Conference Paper

Efficient Symbolic Simulation of Low Level Software.

DOI: 10.1109/DATE.2008.4484776 Conference: Design, Automation and Test in Europe, DATE 2008, Munich, Germany, March 10-14, 2008
Source: DBLP


Symbolic execution has long been a staple technique for formal hardware verification. Its application to software requires methods for dealing with software specific complexities. In this paper we elaborate methods for the efficient symbolic simulation of embedded software; some methods are new, others are improvements of existing methods. Using these techniques we have been able to symbolically execute real life microcode of thousands of lines, allowing formal methods to become an integral part of microcode validation in Intel Corporation.

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Available from: Tamarah Arons
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    • "In order to reduce the size of formulae, MicroFormal merges sets of partial paths ending up in the same location into a single path by introducing extra variables and conditional assignments. The details are explained in [3], but for our purposes the relevant effect is that it removes open partial paths which have so far been generated, and replaces them with a new merged path which is equivalent to but syntactically different from the previous paths. Two other techniques that are used are based on caching and SSAT, briefly described below. "
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    ABSTRACT: Microcode is a critical component in modern microprocessors, and substantial effort has been devoted in the past to verify its correctness. A prominent approach, based on symbolic execution, traditionally relies on the use of boolean SAT solvers as a backend engine. In this paper, we investigate the application of Satisfiability Modulo Theories (SMT) to the problem of microcode verification. We integrate MathSAT, an SMT solver for the theory of Bit Vectors, within the flow of microcode verification, and experimentally evaluate the effectiveness of some optimizations. The results demonstrate the potential of SMT technologies over pure boolean SAT.
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    ABSTRACT: Symbolic execution is a well-known program analysis technique which represents program inputs with symbolic values instead of concrete, initialized, data and executes the program by manipulating program expressions involving the symbolic values. Symbolic execution has been proposed over three decades ago but recently it has found renewed interest in the research community, due in part to the progress in decision procedures, availability of powerful computers and new algorithmic developments. We provide here a survey of some of the new research trends in symbolic execution, with particular emphasis on applications to test generation and program analysis. We first describe an approach that handles complex programming constructs such as input recursive data structures, arrays, as well as multithreading. Furthermore, we describe recent hybrid techniques that combine concrete and symbolic execution to overcome some of the inherent limitations of symbolic execution, such as handling native code or availability of decision procedures for the application domain. We follow with a discussion of techniques that can be used to limit the (possibly infinite) number of symbolic configurations that need to be analyzed for the symbolic execution of looping programs. Finally, we give a short survey of interesting new applications, such as predictive testing, invariant inference, program repair, analysis of parallel numerical programs and differential symbolic execution.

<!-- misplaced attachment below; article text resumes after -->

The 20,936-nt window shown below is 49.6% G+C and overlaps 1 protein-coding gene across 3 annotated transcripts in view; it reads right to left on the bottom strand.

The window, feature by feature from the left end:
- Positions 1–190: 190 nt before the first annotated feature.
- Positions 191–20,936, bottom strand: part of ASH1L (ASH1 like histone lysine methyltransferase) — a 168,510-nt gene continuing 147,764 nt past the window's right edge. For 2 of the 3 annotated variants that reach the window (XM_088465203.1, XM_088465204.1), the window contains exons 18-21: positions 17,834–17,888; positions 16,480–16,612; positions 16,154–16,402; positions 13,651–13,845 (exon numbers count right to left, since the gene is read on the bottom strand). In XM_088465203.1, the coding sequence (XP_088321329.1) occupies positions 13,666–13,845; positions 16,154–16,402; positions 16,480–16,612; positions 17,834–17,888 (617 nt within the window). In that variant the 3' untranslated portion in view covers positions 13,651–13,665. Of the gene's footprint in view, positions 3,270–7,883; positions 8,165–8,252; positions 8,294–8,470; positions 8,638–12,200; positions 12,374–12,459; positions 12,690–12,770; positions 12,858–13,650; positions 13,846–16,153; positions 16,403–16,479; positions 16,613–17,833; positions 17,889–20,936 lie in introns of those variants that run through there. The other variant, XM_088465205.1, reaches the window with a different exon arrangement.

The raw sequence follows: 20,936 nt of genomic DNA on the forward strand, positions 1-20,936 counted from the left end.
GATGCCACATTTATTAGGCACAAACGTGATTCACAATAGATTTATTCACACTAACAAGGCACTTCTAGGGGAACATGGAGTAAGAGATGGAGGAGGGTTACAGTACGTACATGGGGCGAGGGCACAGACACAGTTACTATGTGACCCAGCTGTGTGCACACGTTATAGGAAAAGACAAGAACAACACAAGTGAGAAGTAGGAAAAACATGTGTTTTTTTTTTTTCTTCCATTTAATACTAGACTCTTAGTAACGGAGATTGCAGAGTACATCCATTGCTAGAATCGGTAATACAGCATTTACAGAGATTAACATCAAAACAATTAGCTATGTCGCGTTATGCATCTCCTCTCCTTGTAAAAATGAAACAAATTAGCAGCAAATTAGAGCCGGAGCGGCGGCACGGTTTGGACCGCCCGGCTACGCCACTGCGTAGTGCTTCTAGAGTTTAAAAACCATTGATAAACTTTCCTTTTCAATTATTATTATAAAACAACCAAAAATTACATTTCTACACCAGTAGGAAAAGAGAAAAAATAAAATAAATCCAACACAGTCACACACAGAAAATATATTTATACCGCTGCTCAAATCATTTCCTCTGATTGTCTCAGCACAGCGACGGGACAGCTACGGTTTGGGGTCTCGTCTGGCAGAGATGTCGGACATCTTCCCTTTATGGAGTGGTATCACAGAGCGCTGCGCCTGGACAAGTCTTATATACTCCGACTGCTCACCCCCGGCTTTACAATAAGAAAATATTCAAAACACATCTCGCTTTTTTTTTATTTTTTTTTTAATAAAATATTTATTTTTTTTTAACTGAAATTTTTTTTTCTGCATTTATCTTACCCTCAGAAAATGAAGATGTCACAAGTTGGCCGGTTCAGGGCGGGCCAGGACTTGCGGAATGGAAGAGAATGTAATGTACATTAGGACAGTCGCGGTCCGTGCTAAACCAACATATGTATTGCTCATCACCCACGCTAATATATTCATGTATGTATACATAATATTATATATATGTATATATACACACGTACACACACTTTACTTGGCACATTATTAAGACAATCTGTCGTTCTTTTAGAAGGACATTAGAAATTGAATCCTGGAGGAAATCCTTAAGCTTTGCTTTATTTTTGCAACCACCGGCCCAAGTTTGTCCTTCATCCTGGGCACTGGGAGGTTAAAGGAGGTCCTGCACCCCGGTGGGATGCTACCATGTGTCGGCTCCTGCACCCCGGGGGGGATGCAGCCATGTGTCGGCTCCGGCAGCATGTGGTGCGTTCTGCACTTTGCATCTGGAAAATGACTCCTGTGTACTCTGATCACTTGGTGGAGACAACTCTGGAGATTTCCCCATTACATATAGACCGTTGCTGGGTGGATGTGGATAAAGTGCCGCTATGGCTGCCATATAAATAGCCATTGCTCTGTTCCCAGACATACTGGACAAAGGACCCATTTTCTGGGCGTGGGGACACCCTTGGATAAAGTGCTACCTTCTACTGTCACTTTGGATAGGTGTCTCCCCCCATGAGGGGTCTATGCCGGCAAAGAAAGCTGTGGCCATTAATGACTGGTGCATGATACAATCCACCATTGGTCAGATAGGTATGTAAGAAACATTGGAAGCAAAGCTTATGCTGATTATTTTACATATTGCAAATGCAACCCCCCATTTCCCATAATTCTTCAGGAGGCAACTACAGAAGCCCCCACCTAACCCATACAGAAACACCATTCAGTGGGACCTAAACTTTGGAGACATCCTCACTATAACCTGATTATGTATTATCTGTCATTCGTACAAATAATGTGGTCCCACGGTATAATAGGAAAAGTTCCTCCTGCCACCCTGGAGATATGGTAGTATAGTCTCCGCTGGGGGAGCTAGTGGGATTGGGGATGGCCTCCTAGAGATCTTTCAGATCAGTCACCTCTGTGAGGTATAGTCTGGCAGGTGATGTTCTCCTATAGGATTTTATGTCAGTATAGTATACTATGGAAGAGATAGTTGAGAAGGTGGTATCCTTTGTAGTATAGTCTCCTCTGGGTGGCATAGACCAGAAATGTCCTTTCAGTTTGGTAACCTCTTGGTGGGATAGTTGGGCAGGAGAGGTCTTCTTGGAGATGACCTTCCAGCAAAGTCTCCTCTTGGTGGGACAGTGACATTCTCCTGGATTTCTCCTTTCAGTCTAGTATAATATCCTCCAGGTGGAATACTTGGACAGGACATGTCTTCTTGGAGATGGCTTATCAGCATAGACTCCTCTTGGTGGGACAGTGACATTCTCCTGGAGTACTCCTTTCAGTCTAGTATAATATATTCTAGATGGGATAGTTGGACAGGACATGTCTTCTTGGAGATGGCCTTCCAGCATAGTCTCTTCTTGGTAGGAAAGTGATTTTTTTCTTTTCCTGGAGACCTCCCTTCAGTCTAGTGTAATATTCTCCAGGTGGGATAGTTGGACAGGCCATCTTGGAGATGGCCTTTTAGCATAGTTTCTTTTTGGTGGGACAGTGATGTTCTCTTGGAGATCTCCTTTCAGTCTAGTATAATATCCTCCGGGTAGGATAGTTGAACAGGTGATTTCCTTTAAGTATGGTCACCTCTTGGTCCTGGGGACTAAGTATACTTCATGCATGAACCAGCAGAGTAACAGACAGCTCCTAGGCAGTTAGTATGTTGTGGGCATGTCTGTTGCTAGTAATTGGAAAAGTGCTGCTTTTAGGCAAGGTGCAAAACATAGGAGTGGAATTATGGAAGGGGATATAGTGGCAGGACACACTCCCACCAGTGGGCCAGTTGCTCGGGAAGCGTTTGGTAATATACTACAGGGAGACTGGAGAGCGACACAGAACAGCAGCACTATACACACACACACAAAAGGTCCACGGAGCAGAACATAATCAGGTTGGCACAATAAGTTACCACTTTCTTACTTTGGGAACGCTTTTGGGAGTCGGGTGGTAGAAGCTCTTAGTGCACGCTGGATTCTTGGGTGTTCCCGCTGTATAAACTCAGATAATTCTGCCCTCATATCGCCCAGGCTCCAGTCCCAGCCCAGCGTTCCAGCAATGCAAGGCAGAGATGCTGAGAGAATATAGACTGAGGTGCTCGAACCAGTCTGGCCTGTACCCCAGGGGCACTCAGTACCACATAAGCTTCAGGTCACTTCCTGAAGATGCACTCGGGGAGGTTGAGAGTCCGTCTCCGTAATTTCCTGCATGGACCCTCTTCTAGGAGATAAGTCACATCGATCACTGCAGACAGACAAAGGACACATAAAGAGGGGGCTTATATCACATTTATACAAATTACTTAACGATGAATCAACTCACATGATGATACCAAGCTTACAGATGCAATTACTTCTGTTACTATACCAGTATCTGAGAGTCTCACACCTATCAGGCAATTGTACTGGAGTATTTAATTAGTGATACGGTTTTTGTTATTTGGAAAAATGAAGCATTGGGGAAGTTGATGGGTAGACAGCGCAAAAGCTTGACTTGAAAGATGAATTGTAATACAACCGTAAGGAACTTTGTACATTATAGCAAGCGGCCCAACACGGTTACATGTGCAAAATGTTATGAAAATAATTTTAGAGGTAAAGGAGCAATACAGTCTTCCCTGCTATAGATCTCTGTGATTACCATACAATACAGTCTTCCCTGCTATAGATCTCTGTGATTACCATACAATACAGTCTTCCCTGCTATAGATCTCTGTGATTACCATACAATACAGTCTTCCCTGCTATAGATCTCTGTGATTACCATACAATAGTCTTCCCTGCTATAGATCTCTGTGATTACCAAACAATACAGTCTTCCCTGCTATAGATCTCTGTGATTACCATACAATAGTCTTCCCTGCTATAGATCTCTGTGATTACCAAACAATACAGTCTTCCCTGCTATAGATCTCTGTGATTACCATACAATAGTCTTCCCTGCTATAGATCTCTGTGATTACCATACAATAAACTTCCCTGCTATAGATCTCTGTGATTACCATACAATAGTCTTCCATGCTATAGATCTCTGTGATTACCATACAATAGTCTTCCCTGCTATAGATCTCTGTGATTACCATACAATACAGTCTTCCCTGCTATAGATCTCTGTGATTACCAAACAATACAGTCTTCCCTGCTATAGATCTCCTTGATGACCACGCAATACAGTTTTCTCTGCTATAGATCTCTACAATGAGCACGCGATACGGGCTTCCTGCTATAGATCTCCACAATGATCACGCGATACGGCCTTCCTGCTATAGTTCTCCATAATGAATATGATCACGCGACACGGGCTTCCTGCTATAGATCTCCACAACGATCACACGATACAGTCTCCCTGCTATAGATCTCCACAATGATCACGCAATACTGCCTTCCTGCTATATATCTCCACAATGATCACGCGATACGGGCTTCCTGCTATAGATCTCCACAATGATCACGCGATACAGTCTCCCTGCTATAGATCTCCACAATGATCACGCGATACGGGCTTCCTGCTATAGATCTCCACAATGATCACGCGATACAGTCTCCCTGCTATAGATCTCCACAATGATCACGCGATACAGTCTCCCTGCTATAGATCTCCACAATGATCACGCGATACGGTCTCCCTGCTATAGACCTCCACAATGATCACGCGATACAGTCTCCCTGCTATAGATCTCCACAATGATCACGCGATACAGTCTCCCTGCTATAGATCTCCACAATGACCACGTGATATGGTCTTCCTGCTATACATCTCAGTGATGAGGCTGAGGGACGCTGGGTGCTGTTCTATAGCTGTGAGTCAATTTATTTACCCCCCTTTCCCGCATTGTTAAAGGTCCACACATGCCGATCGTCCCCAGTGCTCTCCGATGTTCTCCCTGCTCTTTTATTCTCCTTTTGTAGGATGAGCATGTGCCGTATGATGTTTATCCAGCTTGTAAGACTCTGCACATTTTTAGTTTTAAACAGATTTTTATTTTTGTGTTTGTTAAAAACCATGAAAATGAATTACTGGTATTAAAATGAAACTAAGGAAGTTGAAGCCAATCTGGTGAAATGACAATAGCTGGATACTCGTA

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    ABSTRACT: Symbolic execution by James C. King (1976) is a popular program verification technique, where the program inputs are initialized to unknown symbolic values, and then propagated along program paths with the help of decision procedures. This technique has two main bottlenecks: (a) the number of program execution paths to be explored may be exponential, and, (b) the state representation (map from variables to terms) may blow-up. We propose a new program verification technique that addresses the problems by (a) performing a work list based analysis that handles join points, and (b) simplifying the intermediate state representation by using term rewriting. In addition, our technique tries to compact expressions generated during analysis of program loops by using a term generalization technique based on anti-unification. We have implemented the proposed method in the F-SOFT verification framework using the Maude term rewriting engine. Preliminary experiments show that the proposed method is effective in improving verification times on real-life benchmarks.
    Preview · Conference Paper · Jan 2008
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